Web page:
Joint Effort Develops New Method to Test Jet Emissions
Story Number: NNS060809-10
Release Date: 8/9/2006 4:16:00 PM
By Victoria Falcon, Naval Air Systems Command Public Affairs
PATUXENT RIVER, Md. (NNS) -- Naval Air Systems Command partnered with government authorities, scientists, and engineers in 2004 to create a new test methodology to measure particulate matter (PM) emissions from aircraft gas turbine engines.
Until the new test is complete, an interim PM emissions test, which is based on lessons learned from tests run in 2004 and 2005, will save more than $1 million, three weeks of test cell time and more than 200 hours of engine run time per test, while providing more accurate data for the further development of a final test procedure.
“We’re working with the global aircraft emissions testing community, including JSF (Joint Strike Fighter), DoD, EPA, the FAA (Federal Aviation Administration), and NASA (National Aeronautics and Space Administration), engine manufacturers GE and Pratt and Whitney, academia and several U.S. and international organizations,” said Curtis Kimbel, program manager for Particulate Matter Test Plan Approval. “We are investigating a new method to test aircraft PM emissions that will be applicable to all jet aircraft – both military and commercial. The new method, in addition to being an improvement scientifically, will save time and money, and is expected to provide a more representative emissions profile than existing test methods.”
The out-dated method previously used to measure PM emissions was a modification to U.S. EPA Test Method 5. “Method 5” was originally developed in the 1950s for testing emissions from smokestacks and is an expensive, time-consuming process that yields questionable and incomplete results when applied to jet aircraft engines.
“A method developed for a stationary source, such as a smoke stack, cannot adequately address a mobile source, such as a military jet,” said Jean Hawkins, the JSF Environmental, Safety, and Occupational Health team lead.
“Because of the large flow area required by the engine and the high velocities of the exhaust flow, there are no existing JSF test cells that can strictly follow the EPA Method 5 requirements,” added Hawkins, who is also charged with insuring that the JSF program is capable of demonstrating compliance with the Clean Air Act. “Right now we’re developing what we expect will be a state-of-the-science measurement protocol for emissions profiling. This joint effort will benefit all stake-holders in the end. By being involved early-on, we are able to make changes along the way as we develop an EPA sanctioned protocol which can become an industry standard.”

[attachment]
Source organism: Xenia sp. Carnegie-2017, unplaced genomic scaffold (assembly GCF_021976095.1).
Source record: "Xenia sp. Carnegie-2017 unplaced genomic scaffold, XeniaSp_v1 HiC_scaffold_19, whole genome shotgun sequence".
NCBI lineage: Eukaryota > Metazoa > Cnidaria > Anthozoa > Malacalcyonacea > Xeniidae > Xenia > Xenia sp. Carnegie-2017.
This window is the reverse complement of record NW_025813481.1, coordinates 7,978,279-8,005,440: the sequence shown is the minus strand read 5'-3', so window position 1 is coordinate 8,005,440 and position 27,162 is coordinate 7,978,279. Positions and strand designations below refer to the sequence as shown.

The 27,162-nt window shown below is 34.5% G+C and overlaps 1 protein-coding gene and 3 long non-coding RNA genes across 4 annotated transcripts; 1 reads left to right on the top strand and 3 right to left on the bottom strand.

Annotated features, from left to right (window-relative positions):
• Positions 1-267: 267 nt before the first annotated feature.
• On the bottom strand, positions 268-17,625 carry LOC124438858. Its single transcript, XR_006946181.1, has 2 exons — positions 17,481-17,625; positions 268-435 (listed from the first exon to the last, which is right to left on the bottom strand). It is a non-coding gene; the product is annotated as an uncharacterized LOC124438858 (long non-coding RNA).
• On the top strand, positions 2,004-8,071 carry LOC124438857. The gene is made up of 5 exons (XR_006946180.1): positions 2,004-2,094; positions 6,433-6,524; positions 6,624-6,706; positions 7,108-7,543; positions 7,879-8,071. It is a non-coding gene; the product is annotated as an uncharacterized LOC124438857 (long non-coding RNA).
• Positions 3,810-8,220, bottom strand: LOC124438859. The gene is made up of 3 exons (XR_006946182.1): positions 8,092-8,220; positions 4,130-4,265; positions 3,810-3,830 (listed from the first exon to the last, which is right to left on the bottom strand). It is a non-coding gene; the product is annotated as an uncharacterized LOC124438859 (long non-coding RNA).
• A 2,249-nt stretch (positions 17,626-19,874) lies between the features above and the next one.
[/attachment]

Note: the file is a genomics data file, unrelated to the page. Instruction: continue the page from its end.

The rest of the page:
Given that the JSF Program is seeking a near term alternative to Method 5 and the measurement and analytical techniques required to fully understand the volatile portion of the exhaust are still several years away, the team is focusing on the development of an interim PM test method.
The EPA has agreed to accept the state-of-the-science for this interim method while the team continues to pursue a permanent methodology.
“The current state-of-the-science with the new test is evolving quickly,” explained Kimbel, “and it is already significantly better than the expensive, time consuming EPA Method 5.”
The new method should be available during Spring 2007, and requires testing of only one engine for a few hours, which is a tremendous savings compared to Method 5, which costs $1.5 million per test, requires three-to-four weeks of test cell time, and the running of three engines 80-100 hours each.
“Our inter-agency team will use peer review and accept the test method and the data as we move forward,” said Kimbel.
That acceptance team has representatives from a wide variety of organizations, including the EPA, the JSF, DOD, NAVAIR, NASA, the FAA and the Society of Automotive Engineers (SAE) Aircraft Exhaust Emissions Measurement Committee (E-31), which is coordinating its work with the United Nations International Civil Aviation Authority (ICAO). The ICAO committee is the global PM testing community responsible for developing test procedures for measuring aircraft PM emissions for gas turbine engines used by commercial and military aircraft engine manufacturers.
According to Andersen, sharing information via the E-31 committee will accelerate the science of PM testing and provide aircraft engine manufacturers with new information that may allow future engines to be more fuel efficient while generating fewer emissions.
“The EPA will accept the experimental test results as satisfying JSF emission validation requirements under the Clean Air Act if EPA’s review and evaluation confirms the scientific validity of the interim methods and resulting data,” said Andersen.
Upon receiving EPA approval of the interim PM test method for the JSF, the Navy will work with the EPA to apply the improved test method to the Navy’s new upgraded H-53 Heavy Lift helicopter, a multimission antisubmarine aircraft (P-8A MMA) and an upgraded T-45 Trainer jet that will also require PM data.
“Our goal is to be able to scientifically demonstrate our emissions contribution to air quality,” said Hawkins.
“The work we are doing will enhance our understanding of a jet engine’s combustion chemistry,” Kimbel agreed, “and will eventually lead to the development of cleaner, more efficient aircraft engines for both military and commercial applications.”
For related news, visit the NAVAIR - Naval Air Systems Command Navy NewsStand page at www.news.navy.mil/local/navair/.
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